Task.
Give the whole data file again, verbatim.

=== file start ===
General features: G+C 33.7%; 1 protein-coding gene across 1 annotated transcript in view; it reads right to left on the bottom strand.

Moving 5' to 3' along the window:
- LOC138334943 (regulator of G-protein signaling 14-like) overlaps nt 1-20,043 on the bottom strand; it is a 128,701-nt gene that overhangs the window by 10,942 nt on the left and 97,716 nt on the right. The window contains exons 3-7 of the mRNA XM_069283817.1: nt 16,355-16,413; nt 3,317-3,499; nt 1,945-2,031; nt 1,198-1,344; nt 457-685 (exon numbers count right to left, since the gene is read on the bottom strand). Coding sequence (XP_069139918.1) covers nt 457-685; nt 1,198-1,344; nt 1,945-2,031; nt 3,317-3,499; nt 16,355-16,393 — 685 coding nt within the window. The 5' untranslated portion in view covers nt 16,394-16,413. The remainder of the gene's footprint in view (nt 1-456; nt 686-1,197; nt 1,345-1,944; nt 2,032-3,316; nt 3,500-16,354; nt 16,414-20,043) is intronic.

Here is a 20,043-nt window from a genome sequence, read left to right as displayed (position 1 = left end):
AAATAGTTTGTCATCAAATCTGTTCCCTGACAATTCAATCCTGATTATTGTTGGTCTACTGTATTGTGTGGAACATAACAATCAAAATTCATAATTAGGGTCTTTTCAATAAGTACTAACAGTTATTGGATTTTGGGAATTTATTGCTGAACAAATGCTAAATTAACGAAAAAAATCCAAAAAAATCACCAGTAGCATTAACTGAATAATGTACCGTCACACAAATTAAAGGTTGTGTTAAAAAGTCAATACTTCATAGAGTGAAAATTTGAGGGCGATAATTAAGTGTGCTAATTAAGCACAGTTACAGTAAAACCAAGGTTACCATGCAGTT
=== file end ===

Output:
General features: G+C 33.7%; 1 protein-coding gene across 1 annotated transcript in view; it reads right to left on the bottom strand.

Moving 5' to 3' along the window:
- LOC138334943 (regulator of G-protein signaling 14-like) overlaps nt 1-20,043 on the bottom strand; it is a 128,701-nt gene that overhangs the window by 10,942 nt on the left and 97,716 nt on the right. The window contains exons 3-7 of the mRNA XM_069283817.1: nt 16,355-16,413; nt 3,317-3,499; nt 1,945-2,031; nt 1,198-1,344; nt 457-685 (exon numbers count right to left, since the gene is read on the bottom strand). Coding sequence (XP_069139918.1) covers nt 457-685; nt 1,198-1,344; nt 1,945-2,031; nt 3,317-3,499; nt 16,355-16,393 — 685 coding nt within the window. The 5' untranslated portion in view covers nt 16,394-16,413. The remainder of the gene's footprint in view (nt 1-456; nt 686-1,197; nt 1,345-1,944; nt 2,032-3,316; nt 3,500-16,354; nt 16,414-20,043) is intronic.

Here is a 20,043-nt window from a genome sequence, read left to right as displayed (position 1 = left end):
AAATAGTTTGTCATCAAATCTGTTCCCTGACAATTCAATCCTGATTATTGTTGGTCTACTGTATTGTGTGGAACATAACAATCAAAATTCATAATTAGGGTCTTTTCAATAAGTACTAACAGTTATTGGATTTTGGGAATTTATTGCTGAACAAATGCTAAATTAACGAAAAAAATCCAAAAAAATCACCAGTAGCATTAACTGAATAATGTACCGTCACACAAATTAAAGGTTGTGTTAAAAAGTCAATACTTCATAGAGTGAAAATTTGAGGGCGATAATTAAGTGTGCTAATTAAGCACAGTTACAGTAAAACCAAGGTTACCATGCAGTT